Wednesday, 12 Aug 2020
Debt

10 Debt Reduction Strategies That Will Work Successfully

Piles upon piles of debt and no way out. If you want to reduce your debt, it may seem close to impossible. Don’t discourage. If you prioritize, there’s a lot you can do to remedy debt and get yourself back on track to being in the black.

Below are ten debt reduction strategies that will work successfully:

1. Stop the debt bleeding

If you want any debt reduction strategies to succeed, stop creating more debt. While you’re paying it off, don’t add any expenses to your debt. Cut down on spending, cut down on credit card use, create a monthly budget, and stick with it. If you don’t trust yourself to stop spending on credit, you can even voluntarily call the bank or credit card company to freeze your accounts.

2. Increase your debt payments

If you have room in your budget, the most natural way to remedy debt is to increase how much you’re repaying. Let’s say if you are casually putting in what you can, why not commit to a minimum 15% of your paycheck to put towards debt – a firm commitment makes sense. Small, consistent payments can count for a lot in slowly bringing down your debt and don’t have to affect your lifestyle in a significant way.

3. Sell items for cash

If you’re in dire straits and you need to clear away as much debt as possible, you may have products, items, or materials to sell. Look around the house. Make a list. Kijiji, Facebook, and newspaper classified ads, or even a garage sale are all ways to get some extra cash to quickly lighten your debt in a one-sum payment.

4. Negotiate a lower interest rate

If you call your creditors and ask for a lower interest rate, you may be surprised by what they’re willing to do. A lot of creditors will reduce one’s interest rate if there’s an established payment history and the account is in good standing. If you can’t negotiate a lower interest rate, low interest loans may be the way to go to pay back some of the money owed and to minimize interest paid long-term.

5. Prioritize your debts

Not all debts are equal. Some have higher interest rates while others have no interest owing. Create a priority list of your debts. For those that can wait, call them and try to negotiate a payment schedule of some kind. You may be able to find a workaround in terms of buying you enough time to minimize the interest you pay and eventually, get debt-free.

6. Transfer savings out and towards debt

Using a portion of your savings to cover a high-interest debt is a smart move. If you’re fortunate with savings to pull from, this will cut down on interest on large balances you won’t need to pay. You may not feel comfortable putting savings towards debt but it does help. Don’t deplete savings entirely. If you have some extra you can sacrifice though, use it. Every bit helps.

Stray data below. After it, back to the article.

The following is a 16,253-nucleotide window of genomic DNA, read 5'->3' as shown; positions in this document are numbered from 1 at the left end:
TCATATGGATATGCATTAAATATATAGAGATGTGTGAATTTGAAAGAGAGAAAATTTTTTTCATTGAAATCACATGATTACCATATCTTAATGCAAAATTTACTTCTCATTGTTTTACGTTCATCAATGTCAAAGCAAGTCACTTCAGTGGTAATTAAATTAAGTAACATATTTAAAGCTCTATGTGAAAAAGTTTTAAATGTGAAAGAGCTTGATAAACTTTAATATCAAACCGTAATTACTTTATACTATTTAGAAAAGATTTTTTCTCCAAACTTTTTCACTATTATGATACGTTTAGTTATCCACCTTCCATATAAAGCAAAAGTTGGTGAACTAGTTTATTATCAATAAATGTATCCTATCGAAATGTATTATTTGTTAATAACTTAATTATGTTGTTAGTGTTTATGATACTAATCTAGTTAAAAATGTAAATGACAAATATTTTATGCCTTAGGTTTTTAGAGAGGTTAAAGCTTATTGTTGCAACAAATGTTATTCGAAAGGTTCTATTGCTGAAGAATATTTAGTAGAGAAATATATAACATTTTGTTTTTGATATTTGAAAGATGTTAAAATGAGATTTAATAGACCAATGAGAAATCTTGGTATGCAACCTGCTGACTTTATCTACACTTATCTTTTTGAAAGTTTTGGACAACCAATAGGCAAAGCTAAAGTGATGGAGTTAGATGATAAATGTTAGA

7. Do a budget and limit spending

The easiest way to hang onto more of your money is to not spend it. Look at your budget. Are there ways to lower your outgoing expenses? Can you cut down spending on TV, home phone, or Internet? Is there fast food you don’t really need? Is there a better way to do your grocery shopping? These are all important debt management questions that need to be asked and answered, cutting out any and all unnecessary expenses.

8. Can you increase your income?

For some people, there’s no more time or effort they can possibly put towards earning more income. For others, there may be opportunities untapped. Consider ways to make extra money. Taking on a part-time job can work or negotiating a pay raise is excellent. If you can commit to working as hard as you can for a few months, these debt reduction strategies will help to eliminate debt or to at least get it under control.

9. Start building an emergency fund

It may seem like a dumb idea to start pouring money into an emergency savings account but if you’re stuck in debt, it’s because you’ve probably gone to debt more often than not to use it during an emergency. By packing in a safety net for yourself to use in the future, you now have some place other than a credit card to go to for emergency spending. Focus on slowly building towards $1,000. Even if it’s only $20/paycheck, as the cliché goes, every bit helps.

10. File for bankruptcy protection

This is the absolute last thing to consider. If you have no other options and you’ve exhausted all available routes, filing for bankruptcy in extreme circumstances can discharge credit card bills entirely. Before you even consider this, we strongly encourage you to consult with credit counseling services. They can give you an honest opinion and assess your current situation, potentially providing debt reduction strategies or opportunities you didn’t otherwise know existed.